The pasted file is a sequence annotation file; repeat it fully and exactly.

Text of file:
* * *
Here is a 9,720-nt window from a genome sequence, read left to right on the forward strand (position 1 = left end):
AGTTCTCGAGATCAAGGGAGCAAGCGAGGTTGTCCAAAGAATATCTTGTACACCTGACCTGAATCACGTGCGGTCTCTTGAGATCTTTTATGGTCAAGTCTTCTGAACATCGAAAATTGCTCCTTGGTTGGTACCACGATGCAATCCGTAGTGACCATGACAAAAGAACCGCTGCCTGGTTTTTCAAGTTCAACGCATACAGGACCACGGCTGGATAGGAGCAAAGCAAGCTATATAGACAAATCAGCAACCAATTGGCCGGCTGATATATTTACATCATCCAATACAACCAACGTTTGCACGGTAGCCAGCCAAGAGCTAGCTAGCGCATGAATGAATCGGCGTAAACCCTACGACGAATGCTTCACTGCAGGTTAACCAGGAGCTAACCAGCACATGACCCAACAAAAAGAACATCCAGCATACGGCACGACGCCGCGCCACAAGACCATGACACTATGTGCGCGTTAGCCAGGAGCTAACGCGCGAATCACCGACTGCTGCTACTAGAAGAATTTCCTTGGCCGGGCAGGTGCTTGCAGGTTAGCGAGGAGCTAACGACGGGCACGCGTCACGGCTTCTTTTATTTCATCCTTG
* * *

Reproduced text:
Here is a 9,720-nt window from a genome sequence, read left to right on the forward strand (position 1 = left end):
AGTTCTCGAGATCAAGGGAGCAAGCGAGGTTGTCCAAAGAATATCTTGTACACCTGACCTGAATCACGTGCGGTCTCTTGAGATCTTTTATGGTCAAGTCTTCTGAACATCGAAAATTGCTCCTTGGTTGGTACCACGATGCAATCCGTAGTGACCATGACAAAAGAACCGCTGCCTGGTTTTTCAAGTTCAACGCATACAGGACCACGGCTGGATAGGAGCAAAGCAAGCTATATAGACAAATCAGCAACCAATTGGCCGGCTGATATATTTACATCATCCAATACAACCAACGTTTGCACGGTAGCCAGCCAAGAGCTAGCTAGCGCATGAATGAATCGGCGTAAACCCTACGACGAATGCTTCACTGCAGGTTAACCAGGAGCTAACCAGCACATGACCCAACAAAAAGAACATCCAGCATACGGCACGACGCCGCGCCACAAGACCATGACACTATGTGCGCGTTAGCCAGGAGCTAACGCGCGAATCACCGACTGCTGCTACTAGAAGAATTTCCTTGGCCGGGCAGGTGCTTGCAGGTTAGCGAGGAGCTAACGACGGGCACGCGTCACGGCTTCTTTTATTTCATCCTTG